Measuring the impact volunteering has on social capital is difficult due to the establishment of contributing factors and the presence of many complex factors. This difficulty also arises from the measurement of social impact (Turan Tüylüoğlu, 2016). Volunteers’ contributions to social capital, individual resilience within the relationship patterns of a volunteer and the group, the motivation (synergy) created by the relations between individuals and/or groups, and the degree of civic participation can be mentioned among the factors that determine the impact (Putnam, 1993).

While volunteering is still a growing area of interest for social scientists, little study has occurred on how volunteering can build social capital. In addition to social science research on areas such as social welfare, academic research on the benefits of volunteering have also increased. These studies are mostly input-based and use evidence such as the time people volunteer (number of hours) and the frequency of volunteering to measure the market value of volunteering in a given society. However, research is limited on what volunteers do and, more importantly, how volunteer action can create change in communities (Bonham, 2018). Therefore, a need seems to exist for exploring how volunteerism can transform societies and increase social capital.

The aim of this study is to adapt a previously developed measurement tool and to carry out the linguistic equivalence, validity, and reliability studies so as to be able to measure the contribution of the experiences of voluntary participation to the participants’ social capital levels. In this context, the study adapts to Turkish and psychometrically analyzes the one-dimensional User-Friendly Social Capital Scale in Volunteering developed by Foley et al. (2012).


This section will discuss the research model, the study groups, and data collection tool, as well as the data collection and data analysis processes.

Research Model

The research involves a scale adaptation study. Studies that carry out a scale adaptation involve the process of psychometrically analyzing measurement tools developed in different cultures by translating them into other cultures and languages (Deniz, 2007). In this context, the User-Friendly Social Capital Scale in Volunteering as originally developed by Foley et al. (2012) is adapted into Turkish within the scope of the research, with linguistic equivalence, validity, and reliability studies also being carried out.

Study Group

The study collected data from a total of 1,275 people within the scope of three separate analyses for the exploratory factor analysis (EFA) and confirmatory factor analysis (CFA) regarding the construct validity and test-retest reliability calculations. In this context, 600 people were reached for the EFA, 603 people for the CFA, and 72 people for test-retest analysis. These adults participate in volunteer activities at least once a year.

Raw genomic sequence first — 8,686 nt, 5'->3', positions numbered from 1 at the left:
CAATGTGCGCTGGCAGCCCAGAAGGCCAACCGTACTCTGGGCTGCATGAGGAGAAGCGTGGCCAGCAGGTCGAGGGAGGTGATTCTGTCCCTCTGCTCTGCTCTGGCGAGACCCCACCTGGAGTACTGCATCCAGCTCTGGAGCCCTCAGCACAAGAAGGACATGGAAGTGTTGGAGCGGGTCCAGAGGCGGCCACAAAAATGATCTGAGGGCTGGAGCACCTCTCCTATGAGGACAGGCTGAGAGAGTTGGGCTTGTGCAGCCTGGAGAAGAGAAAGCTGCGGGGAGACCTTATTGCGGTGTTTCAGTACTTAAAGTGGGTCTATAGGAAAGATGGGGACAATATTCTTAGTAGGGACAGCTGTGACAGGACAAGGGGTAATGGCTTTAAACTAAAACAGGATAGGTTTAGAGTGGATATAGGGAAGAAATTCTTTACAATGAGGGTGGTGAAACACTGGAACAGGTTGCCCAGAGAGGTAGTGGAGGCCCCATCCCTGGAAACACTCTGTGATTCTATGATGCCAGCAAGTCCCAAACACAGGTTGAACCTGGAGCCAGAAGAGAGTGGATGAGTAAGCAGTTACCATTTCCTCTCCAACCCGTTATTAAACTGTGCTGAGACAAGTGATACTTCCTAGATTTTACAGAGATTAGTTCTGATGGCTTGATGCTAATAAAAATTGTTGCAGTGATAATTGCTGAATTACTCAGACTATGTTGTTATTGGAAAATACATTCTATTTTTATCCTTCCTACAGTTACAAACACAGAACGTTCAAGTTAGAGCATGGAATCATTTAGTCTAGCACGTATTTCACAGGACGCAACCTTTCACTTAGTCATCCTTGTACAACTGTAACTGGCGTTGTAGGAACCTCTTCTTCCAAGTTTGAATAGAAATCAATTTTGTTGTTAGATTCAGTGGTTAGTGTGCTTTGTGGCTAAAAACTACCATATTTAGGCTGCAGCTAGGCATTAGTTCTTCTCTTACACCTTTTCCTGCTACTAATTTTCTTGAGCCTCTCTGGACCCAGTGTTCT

Of the study group, 51.2% are male and 48.8% are female; 2.2% have at most a primary school, 3.4% a secondary school, 27.6% a high school, 22.9% an associate degree, 37.7% an undergraduate degree, and 6.2% a graduate degree education level. Of the study group, 36.2% stated attending a voluntary event once per year, 29.3% at least once per month, and 34.5% at least once per week. The mean age of the study group is = 29.68 years (SD = 11.06) with the median age calculated as 25 years. The youngest age is 18 and the oldest is 72, thus showing an age range of 54 years.

Measuring Tools Used

The original measurement tool was developed by Foley et al. (2012) to determine the social gains (social capital) resulting from individuals participating in volunteering activities. The data were obtained from practices conducted in Ireland with 84 volunteers, of whom 71 were deemed to be valid. The scale consists of 16 items and is a five-point Likert-type self-report scale. Alternative answers were also designed with a five-point rating ranging from “1 = strongly disagree” to “5 = strongly agree.” All 16 statements were evaluated for face and content validity by seven experts, including a social capital research expert, two members of an academic institution, a volunteer center manager, a statistician, and two volunteer administrators. In addition, a pilot study was conducted in which four volunteers were asked to fill out the questionnaire and comment on the questionnaire’s relevance, applicability, misunderstandings, and guidelines. The Cronbach alpha of internal consistency for the scale was also calculated as α = .86.